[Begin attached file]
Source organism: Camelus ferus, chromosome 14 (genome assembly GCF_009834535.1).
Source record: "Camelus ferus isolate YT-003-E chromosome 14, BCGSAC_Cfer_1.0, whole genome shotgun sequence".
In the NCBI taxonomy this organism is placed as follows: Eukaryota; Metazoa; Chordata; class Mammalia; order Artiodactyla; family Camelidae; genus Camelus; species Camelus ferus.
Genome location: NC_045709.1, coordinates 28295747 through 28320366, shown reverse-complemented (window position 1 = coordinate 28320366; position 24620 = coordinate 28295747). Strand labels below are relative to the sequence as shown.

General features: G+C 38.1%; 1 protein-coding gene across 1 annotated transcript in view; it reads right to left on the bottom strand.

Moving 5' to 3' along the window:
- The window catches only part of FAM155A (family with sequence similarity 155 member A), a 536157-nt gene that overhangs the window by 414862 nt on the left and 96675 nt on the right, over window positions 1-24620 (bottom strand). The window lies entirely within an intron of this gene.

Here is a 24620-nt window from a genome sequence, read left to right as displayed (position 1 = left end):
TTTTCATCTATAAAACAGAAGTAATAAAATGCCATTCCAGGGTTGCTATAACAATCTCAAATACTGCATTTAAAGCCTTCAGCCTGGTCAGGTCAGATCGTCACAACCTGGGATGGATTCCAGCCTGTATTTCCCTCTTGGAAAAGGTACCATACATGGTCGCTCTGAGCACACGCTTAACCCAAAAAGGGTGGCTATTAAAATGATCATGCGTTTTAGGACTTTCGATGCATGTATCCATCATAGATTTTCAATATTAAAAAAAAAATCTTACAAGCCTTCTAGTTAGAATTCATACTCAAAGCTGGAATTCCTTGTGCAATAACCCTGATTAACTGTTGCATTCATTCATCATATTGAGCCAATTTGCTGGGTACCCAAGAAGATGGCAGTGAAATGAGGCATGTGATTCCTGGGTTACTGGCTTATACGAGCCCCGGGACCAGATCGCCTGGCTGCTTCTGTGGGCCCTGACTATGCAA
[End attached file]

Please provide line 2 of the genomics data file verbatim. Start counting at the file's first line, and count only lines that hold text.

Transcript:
Source record: "Camelus ferus isolate YT-003-E chromosome 14, BCGSAC_Cfer_1.0, whole genome shotgun sequence".